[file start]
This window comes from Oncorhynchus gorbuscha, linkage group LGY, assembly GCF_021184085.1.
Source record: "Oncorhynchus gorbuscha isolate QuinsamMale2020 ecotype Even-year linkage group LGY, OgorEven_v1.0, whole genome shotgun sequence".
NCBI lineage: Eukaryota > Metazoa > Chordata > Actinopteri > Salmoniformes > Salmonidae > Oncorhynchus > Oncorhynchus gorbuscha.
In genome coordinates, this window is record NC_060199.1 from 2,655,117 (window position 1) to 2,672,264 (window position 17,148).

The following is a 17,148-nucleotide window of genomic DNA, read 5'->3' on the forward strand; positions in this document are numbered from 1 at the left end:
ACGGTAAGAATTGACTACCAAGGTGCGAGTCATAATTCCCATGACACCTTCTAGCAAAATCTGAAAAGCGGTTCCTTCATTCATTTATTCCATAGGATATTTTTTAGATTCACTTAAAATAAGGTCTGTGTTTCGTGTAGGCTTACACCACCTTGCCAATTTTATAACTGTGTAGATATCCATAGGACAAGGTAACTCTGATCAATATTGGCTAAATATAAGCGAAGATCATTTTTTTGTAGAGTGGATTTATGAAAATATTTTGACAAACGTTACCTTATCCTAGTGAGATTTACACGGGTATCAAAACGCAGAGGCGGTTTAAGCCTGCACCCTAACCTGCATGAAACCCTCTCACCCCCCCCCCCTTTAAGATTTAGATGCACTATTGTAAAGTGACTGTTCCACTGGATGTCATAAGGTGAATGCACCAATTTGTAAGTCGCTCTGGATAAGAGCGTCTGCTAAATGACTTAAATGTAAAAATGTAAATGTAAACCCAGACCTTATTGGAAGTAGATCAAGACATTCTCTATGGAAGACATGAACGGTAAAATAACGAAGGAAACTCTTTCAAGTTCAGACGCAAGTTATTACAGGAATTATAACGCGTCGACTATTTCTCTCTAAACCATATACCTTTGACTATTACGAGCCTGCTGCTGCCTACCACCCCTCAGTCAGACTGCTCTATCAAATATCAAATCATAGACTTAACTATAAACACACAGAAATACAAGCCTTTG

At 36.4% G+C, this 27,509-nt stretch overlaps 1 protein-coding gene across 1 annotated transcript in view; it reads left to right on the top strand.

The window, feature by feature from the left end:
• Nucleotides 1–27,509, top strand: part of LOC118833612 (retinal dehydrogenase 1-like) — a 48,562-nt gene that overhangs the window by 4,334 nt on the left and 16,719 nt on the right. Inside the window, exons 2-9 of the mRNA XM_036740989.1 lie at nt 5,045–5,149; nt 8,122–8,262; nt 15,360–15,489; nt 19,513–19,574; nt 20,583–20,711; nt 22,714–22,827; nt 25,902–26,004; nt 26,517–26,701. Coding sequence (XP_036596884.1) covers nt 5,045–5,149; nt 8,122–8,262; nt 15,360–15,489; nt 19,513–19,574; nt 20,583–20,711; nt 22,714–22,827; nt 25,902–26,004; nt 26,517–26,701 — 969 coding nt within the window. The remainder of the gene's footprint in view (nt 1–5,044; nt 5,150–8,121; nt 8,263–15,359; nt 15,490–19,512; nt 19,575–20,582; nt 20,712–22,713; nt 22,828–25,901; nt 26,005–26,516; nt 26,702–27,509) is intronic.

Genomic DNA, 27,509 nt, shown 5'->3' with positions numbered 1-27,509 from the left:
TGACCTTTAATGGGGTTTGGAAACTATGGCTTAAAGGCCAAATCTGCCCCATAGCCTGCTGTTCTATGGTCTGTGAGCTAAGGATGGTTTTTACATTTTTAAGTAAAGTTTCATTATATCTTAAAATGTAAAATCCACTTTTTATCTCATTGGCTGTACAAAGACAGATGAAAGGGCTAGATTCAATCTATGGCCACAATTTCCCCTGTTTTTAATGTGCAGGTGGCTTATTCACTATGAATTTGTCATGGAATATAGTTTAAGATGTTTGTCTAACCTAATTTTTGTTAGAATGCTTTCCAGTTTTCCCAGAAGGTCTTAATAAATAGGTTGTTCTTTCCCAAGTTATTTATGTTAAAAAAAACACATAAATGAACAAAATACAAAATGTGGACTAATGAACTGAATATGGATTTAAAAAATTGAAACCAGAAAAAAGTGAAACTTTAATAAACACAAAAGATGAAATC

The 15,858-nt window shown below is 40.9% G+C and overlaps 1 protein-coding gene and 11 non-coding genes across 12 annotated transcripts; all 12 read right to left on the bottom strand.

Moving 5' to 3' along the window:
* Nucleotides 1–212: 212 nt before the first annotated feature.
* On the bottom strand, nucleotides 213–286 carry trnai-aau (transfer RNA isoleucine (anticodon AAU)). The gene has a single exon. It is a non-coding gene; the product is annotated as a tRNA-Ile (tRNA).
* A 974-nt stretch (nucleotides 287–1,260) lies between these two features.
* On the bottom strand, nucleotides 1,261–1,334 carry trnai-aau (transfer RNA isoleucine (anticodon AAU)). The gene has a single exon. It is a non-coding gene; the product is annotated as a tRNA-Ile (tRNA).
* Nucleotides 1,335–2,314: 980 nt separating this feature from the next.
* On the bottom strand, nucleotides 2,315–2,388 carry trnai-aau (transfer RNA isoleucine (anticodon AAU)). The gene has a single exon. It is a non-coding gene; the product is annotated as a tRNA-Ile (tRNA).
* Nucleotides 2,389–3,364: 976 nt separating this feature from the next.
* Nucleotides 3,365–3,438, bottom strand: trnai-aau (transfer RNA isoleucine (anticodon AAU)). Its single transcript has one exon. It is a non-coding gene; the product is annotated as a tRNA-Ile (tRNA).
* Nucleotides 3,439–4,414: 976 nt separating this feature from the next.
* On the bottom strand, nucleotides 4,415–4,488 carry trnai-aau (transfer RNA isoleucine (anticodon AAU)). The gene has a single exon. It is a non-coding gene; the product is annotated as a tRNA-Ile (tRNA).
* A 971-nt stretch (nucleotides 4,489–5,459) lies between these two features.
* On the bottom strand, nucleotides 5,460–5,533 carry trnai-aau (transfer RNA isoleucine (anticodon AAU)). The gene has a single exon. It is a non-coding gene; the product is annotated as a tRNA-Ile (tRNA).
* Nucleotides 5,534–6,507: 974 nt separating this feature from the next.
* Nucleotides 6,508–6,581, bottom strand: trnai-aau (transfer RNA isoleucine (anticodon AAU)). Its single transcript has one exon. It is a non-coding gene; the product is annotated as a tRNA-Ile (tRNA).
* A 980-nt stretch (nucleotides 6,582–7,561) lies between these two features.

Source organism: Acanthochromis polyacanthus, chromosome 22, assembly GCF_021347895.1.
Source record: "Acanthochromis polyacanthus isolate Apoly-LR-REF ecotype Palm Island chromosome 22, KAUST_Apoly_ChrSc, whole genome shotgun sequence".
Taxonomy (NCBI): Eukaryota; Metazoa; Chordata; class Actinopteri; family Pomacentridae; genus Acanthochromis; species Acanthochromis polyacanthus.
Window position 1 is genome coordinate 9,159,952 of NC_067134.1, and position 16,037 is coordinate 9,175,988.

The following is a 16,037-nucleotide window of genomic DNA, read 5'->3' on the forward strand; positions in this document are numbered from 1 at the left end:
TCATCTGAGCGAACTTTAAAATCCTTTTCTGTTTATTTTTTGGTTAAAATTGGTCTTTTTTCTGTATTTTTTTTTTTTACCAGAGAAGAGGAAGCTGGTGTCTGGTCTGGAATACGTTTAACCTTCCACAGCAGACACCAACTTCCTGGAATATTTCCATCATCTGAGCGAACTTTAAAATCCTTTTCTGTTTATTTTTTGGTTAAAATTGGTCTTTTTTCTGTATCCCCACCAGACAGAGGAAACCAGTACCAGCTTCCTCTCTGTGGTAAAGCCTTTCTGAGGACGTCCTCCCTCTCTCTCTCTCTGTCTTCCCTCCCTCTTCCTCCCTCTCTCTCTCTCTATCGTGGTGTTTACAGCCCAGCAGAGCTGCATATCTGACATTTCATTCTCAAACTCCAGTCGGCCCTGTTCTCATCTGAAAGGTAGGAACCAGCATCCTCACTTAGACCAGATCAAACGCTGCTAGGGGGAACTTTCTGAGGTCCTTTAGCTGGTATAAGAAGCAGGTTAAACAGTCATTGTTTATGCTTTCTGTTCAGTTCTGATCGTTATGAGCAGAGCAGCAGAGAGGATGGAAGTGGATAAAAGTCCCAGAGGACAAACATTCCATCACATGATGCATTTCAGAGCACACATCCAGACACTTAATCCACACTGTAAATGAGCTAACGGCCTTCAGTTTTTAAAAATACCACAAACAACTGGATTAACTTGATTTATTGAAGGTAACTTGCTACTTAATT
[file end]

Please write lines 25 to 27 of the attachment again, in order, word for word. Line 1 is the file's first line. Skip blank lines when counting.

* On the bottom strand, nucleotides 5,460–5,533 carry trnai-aau (transfer RNA isoleucine (anticodon AAU)). The gene has a single exon. It is a non-coding gene; the product is annotated as a tRNA-Ile (tRNA).
* Nucleotides 5,534–6,507: 974 nt separating this feature from the next.
* Nucleotides 6,508–6,581, bottom strand: trnai-aau (transfer RNA isoleucine (anticodon AAU)). Its single transcript has one exon. It is a non-coding gene; the product is annotated as a tRNA-Ile (tRNA).